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Trump Voter Commission Tells States Not to Send Data -- Yet

President Donald Trump and Kansas Secretary of State Kris Kobach still want troves of information about voters. Just not yet.

By Bryan Lowry and Hunter Woodall

President Donald Trump and Kansas Secretary of State Kris Kobach still want troves of information about voters. Just not yet.

In a court filing Monday, Kobach said Trump's voting commission has told states to hold off on sharing the data until after a judge's ruling in a lawsuit. That presidential commission, which is conducting a national study of voter fraud, faces multiple lawsuits for alleged privacy and transparency violations.

Kobach, the commission's vice chair and a candidate for Kansas governor, asked every state and the District of Columbia for data on every voter, including names, addresses and the last four digits of Social Security numbers. The request has inspired national controversy, prompting criticism from both Republican and Democratic election officials around the country.

The Electronic Privacy Information Center last week asked a federal court to grant a temporary restraining order against the commission. The Washington, D.C.-based privacy organization has alleged that "voters' personal data will not be secure" and charged that Kobach's call for the voter records "violated the informational privacy rights of millions of Americans."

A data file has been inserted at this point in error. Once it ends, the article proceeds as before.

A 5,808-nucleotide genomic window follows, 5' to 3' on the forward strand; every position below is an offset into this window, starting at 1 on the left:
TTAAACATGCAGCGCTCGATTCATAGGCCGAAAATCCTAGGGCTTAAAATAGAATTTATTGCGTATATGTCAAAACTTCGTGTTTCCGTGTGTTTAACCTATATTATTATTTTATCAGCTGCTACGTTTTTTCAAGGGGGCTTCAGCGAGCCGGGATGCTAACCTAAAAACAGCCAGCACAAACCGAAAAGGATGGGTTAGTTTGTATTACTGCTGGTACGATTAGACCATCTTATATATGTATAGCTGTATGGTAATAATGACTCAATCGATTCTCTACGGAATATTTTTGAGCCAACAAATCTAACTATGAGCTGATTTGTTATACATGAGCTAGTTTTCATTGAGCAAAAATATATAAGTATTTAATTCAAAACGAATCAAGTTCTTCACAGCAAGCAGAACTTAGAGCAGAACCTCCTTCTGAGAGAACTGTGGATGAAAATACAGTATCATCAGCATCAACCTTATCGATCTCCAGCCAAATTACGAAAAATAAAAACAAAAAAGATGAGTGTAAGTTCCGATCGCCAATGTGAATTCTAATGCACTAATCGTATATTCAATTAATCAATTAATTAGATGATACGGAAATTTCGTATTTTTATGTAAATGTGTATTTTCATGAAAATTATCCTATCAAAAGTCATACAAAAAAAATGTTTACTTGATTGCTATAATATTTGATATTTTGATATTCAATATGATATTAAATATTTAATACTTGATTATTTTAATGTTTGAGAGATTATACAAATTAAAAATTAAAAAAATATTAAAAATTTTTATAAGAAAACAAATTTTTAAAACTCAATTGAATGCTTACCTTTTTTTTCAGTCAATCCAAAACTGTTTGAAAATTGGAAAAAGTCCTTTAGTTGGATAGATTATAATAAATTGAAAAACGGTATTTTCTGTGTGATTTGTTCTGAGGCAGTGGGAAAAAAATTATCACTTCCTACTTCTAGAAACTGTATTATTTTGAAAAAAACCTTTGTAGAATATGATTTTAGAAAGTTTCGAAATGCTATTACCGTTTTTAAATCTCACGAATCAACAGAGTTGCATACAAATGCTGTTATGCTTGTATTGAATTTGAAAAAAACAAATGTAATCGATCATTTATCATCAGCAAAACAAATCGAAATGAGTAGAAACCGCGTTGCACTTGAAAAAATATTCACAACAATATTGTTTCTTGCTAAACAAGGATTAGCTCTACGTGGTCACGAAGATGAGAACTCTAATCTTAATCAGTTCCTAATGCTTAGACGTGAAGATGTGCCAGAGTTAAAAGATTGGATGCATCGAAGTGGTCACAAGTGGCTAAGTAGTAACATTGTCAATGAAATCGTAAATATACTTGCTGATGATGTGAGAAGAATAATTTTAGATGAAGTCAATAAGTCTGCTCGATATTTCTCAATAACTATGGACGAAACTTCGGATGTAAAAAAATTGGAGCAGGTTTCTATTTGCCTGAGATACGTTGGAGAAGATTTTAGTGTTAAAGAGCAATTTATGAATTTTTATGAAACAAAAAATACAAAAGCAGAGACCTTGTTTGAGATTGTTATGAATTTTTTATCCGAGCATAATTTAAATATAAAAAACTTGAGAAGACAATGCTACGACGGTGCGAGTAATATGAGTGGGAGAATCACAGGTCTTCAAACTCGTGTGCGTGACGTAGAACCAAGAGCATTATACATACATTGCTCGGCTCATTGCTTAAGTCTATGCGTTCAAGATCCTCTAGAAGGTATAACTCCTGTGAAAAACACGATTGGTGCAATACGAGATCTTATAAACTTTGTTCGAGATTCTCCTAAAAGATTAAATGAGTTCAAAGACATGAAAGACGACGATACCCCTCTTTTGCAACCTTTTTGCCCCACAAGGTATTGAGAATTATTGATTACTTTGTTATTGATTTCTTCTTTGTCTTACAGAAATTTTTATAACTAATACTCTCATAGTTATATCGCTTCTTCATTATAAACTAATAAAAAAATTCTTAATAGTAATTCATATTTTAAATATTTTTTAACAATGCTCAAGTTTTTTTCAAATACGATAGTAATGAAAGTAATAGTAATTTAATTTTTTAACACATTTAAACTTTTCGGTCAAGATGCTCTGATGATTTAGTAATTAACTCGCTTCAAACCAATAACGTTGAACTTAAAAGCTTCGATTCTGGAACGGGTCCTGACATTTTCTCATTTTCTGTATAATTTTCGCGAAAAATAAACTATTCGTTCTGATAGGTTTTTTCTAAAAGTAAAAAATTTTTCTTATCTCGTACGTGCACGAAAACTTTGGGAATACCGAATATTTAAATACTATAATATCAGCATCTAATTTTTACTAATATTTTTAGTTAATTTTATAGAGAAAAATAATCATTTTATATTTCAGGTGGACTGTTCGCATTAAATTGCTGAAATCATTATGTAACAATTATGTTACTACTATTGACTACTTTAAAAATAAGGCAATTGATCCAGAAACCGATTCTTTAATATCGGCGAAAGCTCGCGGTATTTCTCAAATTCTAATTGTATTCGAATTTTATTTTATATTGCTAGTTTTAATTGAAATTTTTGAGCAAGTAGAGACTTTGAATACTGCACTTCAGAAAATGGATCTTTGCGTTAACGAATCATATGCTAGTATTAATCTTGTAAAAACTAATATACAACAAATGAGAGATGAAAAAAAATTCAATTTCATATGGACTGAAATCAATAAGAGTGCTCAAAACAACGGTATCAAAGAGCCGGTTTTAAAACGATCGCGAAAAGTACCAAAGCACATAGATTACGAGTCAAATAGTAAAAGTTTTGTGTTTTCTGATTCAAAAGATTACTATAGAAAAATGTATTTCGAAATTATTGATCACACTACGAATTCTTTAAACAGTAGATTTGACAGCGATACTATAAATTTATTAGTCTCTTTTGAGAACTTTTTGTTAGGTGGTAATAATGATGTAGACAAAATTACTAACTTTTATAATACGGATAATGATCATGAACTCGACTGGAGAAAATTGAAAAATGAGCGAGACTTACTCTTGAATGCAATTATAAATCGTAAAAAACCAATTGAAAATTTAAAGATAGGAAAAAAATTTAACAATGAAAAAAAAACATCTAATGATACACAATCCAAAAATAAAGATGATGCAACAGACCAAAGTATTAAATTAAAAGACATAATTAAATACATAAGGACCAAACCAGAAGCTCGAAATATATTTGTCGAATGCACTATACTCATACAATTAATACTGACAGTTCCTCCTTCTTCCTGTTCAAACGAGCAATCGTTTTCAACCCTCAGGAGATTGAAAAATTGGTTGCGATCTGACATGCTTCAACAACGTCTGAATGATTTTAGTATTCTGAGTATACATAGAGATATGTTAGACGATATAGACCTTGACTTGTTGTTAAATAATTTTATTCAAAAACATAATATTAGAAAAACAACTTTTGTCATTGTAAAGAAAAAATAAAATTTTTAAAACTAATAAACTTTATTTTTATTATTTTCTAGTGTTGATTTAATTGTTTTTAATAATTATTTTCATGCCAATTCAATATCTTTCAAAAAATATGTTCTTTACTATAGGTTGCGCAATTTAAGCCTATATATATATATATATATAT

The commission, chaired by Vice President Mike Pence, was hit with three more federal lawsuits Monday in the U.S. District Court for the District of Columbia.

Kobach said in a court filing Monday that the commission has sent states a follow-up notice asking them to hold off on submitting the voter records until after a federal judge rules on the temporary restraining order. The commission will also not download the voter data Arkansas has already submitted using the DOD Safe Access File Exchange, Kobach said in the filing. Arkansas is the only state so far to share voting records with the commission.

Pence's office had no comments on the lawsuit other than referring to the email to states, which tells election officials the commission "will follow up with you with further instructions once the Judge issues her ruling."

Fourteen states and the District of Columbia have refused the request in its entirety. Other states will provide data to the commission, but will withhold the partial Social Security numbers.

Former Missouri Secretary of State Jason Kander, who heads the voting rights organization Let America Vote, said that he's heard anecdotes of voters canceling their registrations nationwide and that it's the wrong approach.

"The voters who are concerned about Trump requesting their personal data have every right to be, but de-registering is not a good solution," Kander said. "President Trump is actively working to undermine faith in American democracy. De-registering makes it easier for him to achieve his goal."